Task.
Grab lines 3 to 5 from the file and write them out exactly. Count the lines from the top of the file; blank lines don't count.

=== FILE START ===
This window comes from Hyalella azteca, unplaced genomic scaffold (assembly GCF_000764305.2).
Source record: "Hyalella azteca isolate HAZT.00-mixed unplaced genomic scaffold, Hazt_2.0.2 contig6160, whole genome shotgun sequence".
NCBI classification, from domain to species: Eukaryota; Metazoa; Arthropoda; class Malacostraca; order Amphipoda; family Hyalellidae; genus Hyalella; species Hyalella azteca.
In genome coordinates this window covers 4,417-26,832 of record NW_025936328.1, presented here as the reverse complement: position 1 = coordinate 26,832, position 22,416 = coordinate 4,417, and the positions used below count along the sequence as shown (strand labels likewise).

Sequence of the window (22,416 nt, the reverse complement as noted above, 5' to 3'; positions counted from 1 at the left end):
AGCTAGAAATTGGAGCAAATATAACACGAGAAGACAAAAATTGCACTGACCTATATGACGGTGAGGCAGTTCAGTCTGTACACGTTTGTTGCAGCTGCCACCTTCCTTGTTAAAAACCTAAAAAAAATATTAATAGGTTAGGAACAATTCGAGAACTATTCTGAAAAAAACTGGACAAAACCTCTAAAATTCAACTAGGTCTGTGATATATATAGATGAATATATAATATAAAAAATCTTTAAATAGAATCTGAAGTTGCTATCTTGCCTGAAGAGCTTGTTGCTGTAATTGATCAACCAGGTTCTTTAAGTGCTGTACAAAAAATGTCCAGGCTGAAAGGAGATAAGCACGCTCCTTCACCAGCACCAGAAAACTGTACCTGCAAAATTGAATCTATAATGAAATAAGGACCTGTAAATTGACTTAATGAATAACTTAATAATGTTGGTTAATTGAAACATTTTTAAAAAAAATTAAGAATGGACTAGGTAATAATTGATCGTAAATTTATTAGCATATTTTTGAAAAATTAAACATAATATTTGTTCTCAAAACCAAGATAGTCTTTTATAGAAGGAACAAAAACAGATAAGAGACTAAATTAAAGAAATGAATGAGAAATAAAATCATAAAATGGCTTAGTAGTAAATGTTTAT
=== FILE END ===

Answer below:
NCBI classification, from domain to species: Eukaryota; Metazoa; Arthropoda; class Malacostraca; order Amphipoda; family Hyalellidae; genus Hyalella; species Hyalella azteca.
In genome coordinates this window covers 4,417-26,832 of record NW_025936328.1, presented here as the reverse complement: position 1 = coordinate 26,832, position 22,416 = coordinate 4,417, and the positions used below count along the sequence as shown (strand labels likewise).

Sequence of the window (22,416 nt, the reverse complement as noted above, 5' to 3'; positions counted from 1 at the left end):